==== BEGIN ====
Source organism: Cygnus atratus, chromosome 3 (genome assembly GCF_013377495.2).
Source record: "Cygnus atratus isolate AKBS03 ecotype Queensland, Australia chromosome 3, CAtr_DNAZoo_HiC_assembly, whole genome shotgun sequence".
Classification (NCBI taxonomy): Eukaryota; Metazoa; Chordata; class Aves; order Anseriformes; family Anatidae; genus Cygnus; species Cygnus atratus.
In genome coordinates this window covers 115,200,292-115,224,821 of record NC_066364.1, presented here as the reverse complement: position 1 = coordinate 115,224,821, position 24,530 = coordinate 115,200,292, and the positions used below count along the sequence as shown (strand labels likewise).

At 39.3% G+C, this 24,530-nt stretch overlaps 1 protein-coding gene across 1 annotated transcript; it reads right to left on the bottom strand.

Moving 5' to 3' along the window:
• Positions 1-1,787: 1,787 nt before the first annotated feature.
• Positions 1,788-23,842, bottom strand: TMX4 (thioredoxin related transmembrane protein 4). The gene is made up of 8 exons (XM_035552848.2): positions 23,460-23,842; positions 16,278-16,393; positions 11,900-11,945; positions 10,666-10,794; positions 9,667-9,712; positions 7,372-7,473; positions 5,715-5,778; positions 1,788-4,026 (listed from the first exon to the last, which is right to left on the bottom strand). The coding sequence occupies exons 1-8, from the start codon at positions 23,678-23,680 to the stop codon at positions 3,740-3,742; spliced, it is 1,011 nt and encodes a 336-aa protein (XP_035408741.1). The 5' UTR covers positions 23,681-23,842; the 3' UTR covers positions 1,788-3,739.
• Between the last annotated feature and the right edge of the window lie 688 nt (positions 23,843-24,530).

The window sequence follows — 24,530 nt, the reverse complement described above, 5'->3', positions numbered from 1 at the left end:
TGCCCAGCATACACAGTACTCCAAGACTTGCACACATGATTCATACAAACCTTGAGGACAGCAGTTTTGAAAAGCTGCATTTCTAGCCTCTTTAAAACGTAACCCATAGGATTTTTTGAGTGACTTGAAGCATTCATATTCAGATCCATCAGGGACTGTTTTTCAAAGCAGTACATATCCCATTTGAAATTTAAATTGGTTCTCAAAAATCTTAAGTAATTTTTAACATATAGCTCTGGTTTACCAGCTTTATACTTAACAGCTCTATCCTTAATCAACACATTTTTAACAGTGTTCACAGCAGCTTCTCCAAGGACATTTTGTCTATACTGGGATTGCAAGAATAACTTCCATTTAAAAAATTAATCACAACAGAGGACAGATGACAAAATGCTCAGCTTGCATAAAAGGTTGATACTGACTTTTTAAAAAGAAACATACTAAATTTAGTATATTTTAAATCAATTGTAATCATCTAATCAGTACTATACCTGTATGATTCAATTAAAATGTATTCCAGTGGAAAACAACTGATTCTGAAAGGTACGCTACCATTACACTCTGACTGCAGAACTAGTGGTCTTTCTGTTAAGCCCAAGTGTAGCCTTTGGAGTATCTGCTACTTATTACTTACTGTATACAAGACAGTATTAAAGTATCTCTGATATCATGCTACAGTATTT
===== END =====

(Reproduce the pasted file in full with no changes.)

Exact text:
Source organism: Cygnus atratus, chromosome 3 (genome assembly GCF_013377495.2).
Source record: "Cygnus atratus isolate AKBS03 ecotype Queensland, Australia chromosome 3, CAtr_DNAZoo_HiC_assembly, whole genome shotgun sequence".
Classification (NCBI taxonomy): Eukaryota; Metazoa; Chordata; class Aves; order Anseriformes; family Anatidae; genus Cygnus; species Cygnus atratus.
In genome coordinates this window covers 115,200,292-115,224,821 of record NC_066364.1, presented here as the reverse complement: position 1 = coordinate 115,224,821, position 24,530 = coordinate 115,200,292, and the positions used below count along the sequence as shown (strand labels likewise).

At 39.3% G+C, this 24,530-nt stretch overlaps 1 protein-coding gene across 1 annotated transcript; it reads right to left on the bottom strand.

Moving 5' to 3' along the window:
• Positions 1-1,787: 1,787 nt before the first annotated feature.
• Positions 1,788-23,842, bottom strand: TMX4 (thioredoxin related transmembrane protein 4). The gene is made up of 8 exons (XM_035552848.2): positions 23,460-23,842; positions 16,278-16,393; positions 11,900-11,945; positions 10,666-10,794; positions 9,667-9,712; positions 7,372-7,473; positions 5,715-5,778; positions 1,788-4,026 (listed from the first exon to the last, which is right to left on the bottom strand). The coding sequence occupies exons 1-8, from the start codon at positions 23,678-23,680 to the stop codon at positions 3,740-3,742; spliced, it is 1,011 nt and encodes a 336-aa protein (XP_035408741.1). The 5' UTR covers positions 23,681-23,842; the 3' UTR covers positions 1,788-3,739.
• Between the last annotated feature and the right edge of the window lie 688 nt (positions 23,843-24,530).

The window sequence follows — 24,530 nt, the reverse complement described above, 5'->3', positions numbered from 1 at the left end:
TGCCCAGCATACACAGTACTCCAAGACTTGCACACATGATTCATACAAACCTTGAGGACAGCAGTTTTGAAAAGCTGCATTTCTAGCCTCTTTAAAACGTAACCCATAGGATTTTTTGAGTGACTTGAAGCATTCATATTCAGATCCATCAGGGACTGTTTTTCAAAGCAGTACATATCCCATTTGAAATTTAAATTGGTTCTCAAAAATCTTAAGTAATTTTTAACATATAGCTCTGGTTTACCAGCTTTATACTTAACAGCTCTATCCTTAATCAACACATTTTTAACAGTGTTCACAGCAGCTTCTCCAAGGACATTTTGTCTATACTGGGATTGCAAGAATAACTTCCATTTAAAAAATTAATCACAACAGAGGACAGATGACAAAATGCTCAGCTTGCATAAAAGGTTGATACTGACTTTTTAAAAAGAAACATACTAAATTTAGTATATTTTAAATCAATTGTAATCATCTAATCAGTACTATACCTGTATGATTCAATTAAAATGTATTCCAGTGGAAAACAACTGATTCTGAAAGGTACGCTACCATTACACTCTGACTGCAGAACTAGTGGTCTTTCTGTTAAGCCCAAGTGTAGCCTTTGGAGTATCTGCTACTTATTACTTACTGTATACAAGACAGTATTAAAGTATCTCTGATATCATGCTACAGTATTT